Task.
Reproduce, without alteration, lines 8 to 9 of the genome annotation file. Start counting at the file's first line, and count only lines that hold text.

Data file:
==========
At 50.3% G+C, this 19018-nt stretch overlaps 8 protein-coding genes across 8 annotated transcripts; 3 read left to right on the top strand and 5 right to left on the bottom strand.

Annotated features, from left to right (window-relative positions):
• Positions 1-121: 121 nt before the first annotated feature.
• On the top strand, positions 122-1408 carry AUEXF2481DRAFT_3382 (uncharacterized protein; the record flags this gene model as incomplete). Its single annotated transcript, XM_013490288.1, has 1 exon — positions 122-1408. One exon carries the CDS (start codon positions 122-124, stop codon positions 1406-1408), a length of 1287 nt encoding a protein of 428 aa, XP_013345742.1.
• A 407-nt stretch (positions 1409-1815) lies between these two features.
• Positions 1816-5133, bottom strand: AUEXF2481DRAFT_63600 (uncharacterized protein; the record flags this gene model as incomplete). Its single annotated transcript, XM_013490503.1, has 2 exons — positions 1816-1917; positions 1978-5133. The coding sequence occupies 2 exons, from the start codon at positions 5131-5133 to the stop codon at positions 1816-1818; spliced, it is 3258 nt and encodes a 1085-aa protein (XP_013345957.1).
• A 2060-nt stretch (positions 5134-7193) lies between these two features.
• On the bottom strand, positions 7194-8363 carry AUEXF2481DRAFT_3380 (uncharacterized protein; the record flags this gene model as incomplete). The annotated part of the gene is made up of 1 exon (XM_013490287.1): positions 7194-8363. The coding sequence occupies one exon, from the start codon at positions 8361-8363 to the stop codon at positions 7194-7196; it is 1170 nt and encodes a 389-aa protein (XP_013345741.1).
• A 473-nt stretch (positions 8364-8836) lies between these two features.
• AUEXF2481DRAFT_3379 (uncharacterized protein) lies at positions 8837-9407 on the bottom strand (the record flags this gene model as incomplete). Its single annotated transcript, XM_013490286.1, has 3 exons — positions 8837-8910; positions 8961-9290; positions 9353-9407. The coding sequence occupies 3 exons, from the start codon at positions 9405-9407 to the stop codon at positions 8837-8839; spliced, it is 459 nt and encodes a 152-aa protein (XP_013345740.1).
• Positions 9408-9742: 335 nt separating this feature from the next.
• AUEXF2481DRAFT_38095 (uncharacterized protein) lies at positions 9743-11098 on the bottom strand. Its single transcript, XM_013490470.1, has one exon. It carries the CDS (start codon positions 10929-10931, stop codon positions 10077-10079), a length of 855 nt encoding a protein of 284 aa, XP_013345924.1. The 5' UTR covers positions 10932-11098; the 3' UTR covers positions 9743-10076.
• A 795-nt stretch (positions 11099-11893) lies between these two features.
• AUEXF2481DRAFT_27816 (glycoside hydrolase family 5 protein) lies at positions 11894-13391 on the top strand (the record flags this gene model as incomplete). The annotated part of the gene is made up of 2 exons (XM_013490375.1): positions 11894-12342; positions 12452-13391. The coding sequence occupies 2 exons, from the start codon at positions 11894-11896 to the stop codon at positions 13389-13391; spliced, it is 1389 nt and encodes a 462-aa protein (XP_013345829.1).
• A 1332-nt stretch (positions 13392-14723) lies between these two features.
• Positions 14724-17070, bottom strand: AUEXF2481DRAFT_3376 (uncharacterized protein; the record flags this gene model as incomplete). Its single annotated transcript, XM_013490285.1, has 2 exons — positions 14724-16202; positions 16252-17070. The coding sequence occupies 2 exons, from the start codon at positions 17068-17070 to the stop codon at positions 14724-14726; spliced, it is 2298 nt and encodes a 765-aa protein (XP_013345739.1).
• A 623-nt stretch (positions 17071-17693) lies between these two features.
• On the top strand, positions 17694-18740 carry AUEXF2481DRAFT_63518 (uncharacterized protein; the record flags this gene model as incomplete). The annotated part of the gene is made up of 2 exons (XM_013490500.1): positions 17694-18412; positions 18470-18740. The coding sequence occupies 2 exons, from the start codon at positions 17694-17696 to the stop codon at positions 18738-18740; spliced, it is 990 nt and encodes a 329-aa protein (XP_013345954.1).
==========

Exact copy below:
• On the bottom strand, positions 7194-8363 carry AUEXF2481DRAFT_3380 (uncharacterized protein; the record flags this gene model as incomplete). The annotated part of the gene is made up of 1 exon (XM_013490287.1): positions 7194-8363. The coding sequence occupies one exon, from the start codon at positions 8361-8363 to the stop codon at positions 7194-7196; it is 1170 nt and encodes a 389-aa protein (XP_013345741.1).
• A 473-nt stretch (positions 8364-8836) lies between these two features.